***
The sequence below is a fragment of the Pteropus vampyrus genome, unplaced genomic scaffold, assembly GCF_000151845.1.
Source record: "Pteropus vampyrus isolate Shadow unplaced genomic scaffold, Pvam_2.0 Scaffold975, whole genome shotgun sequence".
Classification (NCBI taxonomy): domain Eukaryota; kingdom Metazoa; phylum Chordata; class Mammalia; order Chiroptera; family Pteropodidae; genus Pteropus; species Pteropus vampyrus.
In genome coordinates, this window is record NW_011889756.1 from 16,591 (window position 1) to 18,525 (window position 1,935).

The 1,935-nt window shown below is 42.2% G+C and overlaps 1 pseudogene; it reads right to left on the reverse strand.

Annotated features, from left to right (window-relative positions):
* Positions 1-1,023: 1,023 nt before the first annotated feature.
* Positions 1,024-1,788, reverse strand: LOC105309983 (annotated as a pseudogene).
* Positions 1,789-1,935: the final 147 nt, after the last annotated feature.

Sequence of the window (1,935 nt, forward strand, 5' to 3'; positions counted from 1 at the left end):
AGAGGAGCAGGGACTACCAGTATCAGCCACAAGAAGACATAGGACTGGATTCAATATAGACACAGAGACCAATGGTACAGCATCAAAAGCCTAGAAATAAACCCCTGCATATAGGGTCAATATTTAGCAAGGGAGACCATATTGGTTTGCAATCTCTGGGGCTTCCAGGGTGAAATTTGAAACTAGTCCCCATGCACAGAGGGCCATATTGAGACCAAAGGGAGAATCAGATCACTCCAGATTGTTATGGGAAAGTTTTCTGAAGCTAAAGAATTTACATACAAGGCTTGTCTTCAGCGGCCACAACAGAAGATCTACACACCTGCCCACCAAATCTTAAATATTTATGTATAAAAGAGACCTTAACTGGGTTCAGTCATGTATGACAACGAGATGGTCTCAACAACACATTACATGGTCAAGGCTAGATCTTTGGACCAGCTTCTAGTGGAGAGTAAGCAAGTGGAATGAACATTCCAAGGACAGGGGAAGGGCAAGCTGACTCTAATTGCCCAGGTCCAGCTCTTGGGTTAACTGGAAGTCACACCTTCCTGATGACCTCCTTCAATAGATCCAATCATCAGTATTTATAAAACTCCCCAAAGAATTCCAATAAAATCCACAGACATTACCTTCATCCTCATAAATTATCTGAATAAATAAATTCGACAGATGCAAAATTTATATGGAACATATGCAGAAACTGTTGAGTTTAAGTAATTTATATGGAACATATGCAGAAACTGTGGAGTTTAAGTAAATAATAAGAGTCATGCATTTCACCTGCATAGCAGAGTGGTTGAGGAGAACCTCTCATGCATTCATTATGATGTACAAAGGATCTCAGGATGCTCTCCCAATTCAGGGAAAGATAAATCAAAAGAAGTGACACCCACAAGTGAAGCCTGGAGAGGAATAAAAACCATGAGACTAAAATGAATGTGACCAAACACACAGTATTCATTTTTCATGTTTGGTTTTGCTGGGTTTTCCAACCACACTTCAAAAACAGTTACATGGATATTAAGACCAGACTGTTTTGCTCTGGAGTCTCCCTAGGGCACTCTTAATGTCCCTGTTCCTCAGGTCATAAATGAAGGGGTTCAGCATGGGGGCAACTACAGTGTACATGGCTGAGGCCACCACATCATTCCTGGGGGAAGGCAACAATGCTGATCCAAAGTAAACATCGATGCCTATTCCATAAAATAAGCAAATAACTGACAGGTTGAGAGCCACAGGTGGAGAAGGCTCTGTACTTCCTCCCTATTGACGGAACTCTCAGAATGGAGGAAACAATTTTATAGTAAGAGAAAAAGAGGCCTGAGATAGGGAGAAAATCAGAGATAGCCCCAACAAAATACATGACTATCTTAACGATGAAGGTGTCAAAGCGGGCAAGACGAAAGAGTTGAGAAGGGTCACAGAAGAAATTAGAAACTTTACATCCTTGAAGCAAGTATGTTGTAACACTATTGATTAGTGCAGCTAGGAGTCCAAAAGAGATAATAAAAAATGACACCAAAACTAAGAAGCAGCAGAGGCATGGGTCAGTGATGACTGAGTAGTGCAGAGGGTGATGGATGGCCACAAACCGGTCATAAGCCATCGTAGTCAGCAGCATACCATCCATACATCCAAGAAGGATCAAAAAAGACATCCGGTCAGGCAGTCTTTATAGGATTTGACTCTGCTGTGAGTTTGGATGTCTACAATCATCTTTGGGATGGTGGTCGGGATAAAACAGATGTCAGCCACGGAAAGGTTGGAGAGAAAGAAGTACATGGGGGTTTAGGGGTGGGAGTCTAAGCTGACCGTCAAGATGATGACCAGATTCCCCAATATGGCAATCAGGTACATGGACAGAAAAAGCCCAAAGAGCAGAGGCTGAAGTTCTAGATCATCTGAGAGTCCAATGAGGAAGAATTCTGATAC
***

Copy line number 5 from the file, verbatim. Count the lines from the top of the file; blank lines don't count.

The 1,935-nt window shown below is 42.2% G+C and overlaps 1 pseudogene; it reads right to left on the reverse strand.